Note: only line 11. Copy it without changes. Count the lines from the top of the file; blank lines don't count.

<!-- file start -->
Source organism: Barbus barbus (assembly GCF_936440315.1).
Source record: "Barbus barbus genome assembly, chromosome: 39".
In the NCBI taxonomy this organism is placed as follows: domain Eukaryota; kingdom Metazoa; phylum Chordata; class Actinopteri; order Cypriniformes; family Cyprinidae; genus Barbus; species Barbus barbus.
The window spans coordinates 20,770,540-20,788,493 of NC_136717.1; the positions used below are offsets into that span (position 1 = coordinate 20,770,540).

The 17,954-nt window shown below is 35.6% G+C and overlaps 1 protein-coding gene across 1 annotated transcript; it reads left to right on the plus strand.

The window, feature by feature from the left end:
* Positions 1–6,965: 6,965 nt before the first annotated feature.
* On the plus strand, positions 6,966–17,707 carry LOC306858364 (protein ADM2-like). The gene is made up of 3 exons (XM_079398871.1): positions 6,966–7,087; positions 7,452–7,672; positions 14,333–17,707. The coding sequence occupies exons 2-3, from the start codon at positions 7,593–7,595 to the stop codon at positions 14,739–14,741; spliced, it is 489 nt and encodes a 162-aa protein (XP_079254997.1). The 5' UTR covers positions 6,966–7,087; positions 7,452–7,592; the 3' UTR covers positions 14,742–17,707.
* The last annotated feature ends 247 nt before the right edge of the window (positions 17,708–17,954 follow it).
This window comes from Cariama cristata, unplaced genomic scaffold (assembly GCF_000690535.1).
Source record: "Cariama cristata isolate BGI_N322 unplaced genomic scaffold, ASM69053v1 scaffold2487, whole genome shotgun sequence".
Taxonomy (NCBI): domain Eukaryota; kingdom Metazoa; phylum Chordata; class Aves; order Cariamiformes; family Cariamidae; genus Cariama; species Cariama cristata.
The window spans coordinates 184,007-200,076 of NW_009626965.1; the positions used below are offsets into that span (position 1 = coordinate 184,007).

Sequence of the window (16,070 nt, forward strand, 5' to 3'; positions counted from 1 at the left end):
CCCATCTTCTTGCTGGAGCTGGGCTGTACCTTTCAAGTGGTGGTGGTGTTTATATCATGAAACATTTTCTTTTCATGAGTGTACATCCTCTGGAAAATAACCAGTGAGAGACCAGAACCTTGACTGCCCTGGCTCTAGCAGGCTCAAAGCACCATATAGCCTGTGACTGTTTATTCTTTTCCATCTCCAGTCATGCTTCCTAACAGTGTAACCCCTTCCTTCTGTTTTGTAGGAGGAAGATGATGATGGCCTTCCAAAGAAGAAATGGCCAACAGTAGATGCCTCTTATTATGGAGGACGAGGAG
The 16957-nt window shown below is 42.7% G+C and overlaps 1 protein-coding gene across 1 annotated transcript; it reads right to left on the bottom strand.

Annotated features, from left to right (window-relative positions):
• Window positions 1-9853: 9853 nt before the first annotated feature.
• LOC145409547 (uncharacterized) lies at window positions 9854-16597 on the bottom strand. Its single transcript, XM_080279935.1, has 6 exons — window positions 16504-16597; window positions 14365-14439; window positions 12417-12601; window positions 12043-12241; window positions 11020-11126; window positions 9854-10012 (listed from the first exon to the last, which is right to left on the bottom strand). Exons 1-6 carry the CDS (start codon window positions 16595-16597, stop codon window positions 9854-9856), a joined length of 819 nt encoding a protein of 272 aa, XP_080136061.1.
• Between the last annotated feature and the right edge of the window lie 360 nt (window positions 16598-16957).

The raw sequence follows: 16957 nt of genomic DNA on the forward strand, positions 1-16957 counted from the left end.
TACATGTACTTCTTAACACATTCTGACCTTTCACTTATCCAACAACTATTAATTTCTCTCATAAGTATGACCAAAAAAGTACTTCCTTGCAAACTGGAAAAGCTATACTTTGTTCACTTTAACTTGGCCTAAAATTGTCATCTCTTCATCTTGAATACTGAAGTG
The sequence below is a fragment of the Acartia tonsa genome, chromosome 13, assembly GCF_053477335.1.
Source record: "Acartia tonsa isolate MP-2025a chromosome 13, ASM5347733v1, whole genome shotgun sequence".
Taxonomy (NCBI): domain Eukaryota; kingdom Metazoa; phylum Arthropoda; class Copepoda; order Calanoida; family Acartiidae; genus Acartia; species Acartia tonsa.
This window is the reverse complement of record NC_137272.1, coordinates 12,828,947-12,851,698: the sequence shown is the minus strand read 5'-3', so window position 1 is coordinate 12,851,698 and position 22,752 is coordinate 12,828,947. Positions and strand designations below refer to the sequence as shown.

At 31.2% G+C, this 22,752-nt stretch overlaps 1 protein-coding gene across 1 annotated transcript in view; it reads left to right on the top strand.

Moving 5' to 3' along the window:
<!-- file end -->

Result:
Source record: "Cariama cristata isolate BGI_N322 unplaced genomic scaffold, ASM69053v1 scaffold2487, whole genome shotgun sequence".